New supplies of natural gas are no doubt changing our energy landscape and, of all fossil fuels, natural gas appears to be a smarter choice because its carbon footprint is smaller when combusted than coal or oil. When talking about natural gas as part of a potential climate solution, though, it is important to recognize its unique position as either being a good or bad thing for global warming – depending upon the amount of uncombusted methane emissions that are released into the atmosphere.
No matter what market forces dictate for the future of gas, it’s EDF’s job to ensure that natural gas doesn’t become a detriment to public health or the environment. And, with respect to air quality and climate, getting better data on methane emissions is essential.
Methane can be emitted at various points across the natural gas system. Comprised mostly of methane, natural gas is a potent greenhouse gas. When it enters the atmosphere unburned, it has a higher warming potential than carbon dioxide, the principal contributor of man-made climate change. The more gas released, the more it undermines the climate benefits of using natural gas as compared to other fossil fuels. Yet there is no clear sense of how much and from where methane is leaking out from the system, as my colleague and Chief Scientist Steven Hamburg has explained here.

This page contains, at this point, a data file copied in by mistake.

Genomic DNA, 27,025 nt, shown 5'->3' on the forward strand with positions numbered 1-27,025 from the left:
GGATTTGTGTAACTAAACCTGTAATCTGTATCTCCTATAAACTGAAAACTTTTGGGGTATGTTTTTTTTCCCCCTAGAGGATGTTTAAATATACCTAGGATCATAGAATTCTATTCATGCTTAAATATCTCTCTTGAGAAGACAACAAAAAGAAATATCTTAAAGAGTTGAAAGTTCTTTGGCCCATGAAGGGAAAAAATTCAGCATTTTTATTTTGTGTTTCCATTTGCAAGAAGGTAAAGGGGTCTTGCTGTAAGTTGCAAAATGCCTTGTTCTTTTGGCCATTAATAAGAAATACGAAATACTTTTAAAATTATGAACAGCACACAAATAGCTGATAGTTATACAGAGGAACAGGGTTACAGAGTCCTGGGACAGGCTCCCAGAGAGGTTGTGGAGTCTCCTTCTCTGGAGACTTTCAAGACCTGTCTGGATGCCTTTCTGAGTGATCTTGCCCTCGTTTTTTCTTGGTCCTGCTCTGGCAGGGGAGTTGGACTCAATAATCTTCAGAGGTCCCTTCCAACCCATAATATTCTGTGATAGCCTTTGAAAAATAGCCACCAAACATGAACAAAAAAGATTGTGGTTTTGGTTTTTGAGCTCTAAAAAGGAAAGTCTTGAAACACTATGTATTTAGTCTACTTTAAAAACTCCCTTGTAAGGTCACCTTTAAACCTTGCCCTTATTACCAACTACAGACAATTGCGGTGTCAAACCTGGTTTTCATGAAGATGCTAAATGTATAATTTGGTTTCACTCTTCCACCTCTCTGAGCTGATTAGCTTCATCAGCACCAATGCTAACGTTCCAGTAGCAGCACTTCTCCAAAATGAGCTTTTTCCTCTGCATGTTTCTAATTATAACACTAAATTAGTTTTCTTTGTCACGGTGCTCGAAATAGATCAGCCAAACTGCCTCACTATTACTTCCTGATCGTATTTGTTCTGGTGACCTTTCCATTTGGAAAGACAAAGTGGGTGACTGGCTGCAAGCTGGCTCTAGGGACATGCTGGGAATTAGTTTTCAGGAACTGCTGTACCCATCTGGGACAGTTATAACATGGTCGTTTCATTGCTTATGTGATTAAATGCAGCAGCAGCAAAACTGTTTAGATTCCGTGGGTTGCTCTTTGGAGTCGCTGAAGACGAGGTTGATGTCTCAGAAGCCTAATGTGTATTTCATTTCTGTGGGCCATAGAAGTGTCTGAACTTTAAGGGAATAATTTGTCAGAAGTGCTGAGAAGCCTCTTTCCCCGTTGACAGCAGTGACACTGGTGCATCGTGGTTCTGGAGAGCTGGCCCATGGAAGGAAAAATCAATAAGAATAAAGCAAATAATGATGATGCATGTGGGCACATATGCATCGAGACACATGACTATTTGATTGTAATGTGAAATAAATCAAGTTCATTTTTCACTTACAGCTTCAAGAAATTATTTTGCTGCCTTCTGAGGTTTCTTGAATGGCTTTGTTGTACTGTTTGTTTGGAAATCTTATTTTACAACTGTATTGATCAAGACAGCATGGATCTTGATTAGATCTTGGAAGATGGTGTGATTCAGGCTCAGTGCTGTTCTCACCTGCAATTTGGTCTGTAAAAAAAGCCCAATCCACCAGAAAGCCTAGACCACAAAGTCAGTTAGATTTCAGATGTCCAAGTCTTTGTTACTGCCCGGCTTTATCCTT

Over the last year EDF has been orchestrating a large-scale study of methane emissions with leading researchers in the field and industry to better understand the amount of methane emissions across the natural gas supply chain. To date the 30-month collaborative effort, with a $10 million overall budget, is bringing together almost 20 universities and research facilities and about 40 industry partners, collectively, in order to measure methane directly at potentially large emissions sources as gas moves from the formation underground to the wellhead and then on to the consumer.
Yesterday, the third part of EDF’s methane research study was announced, which focuses on the local distribution of natural gas (from city gate to customer meter) Read More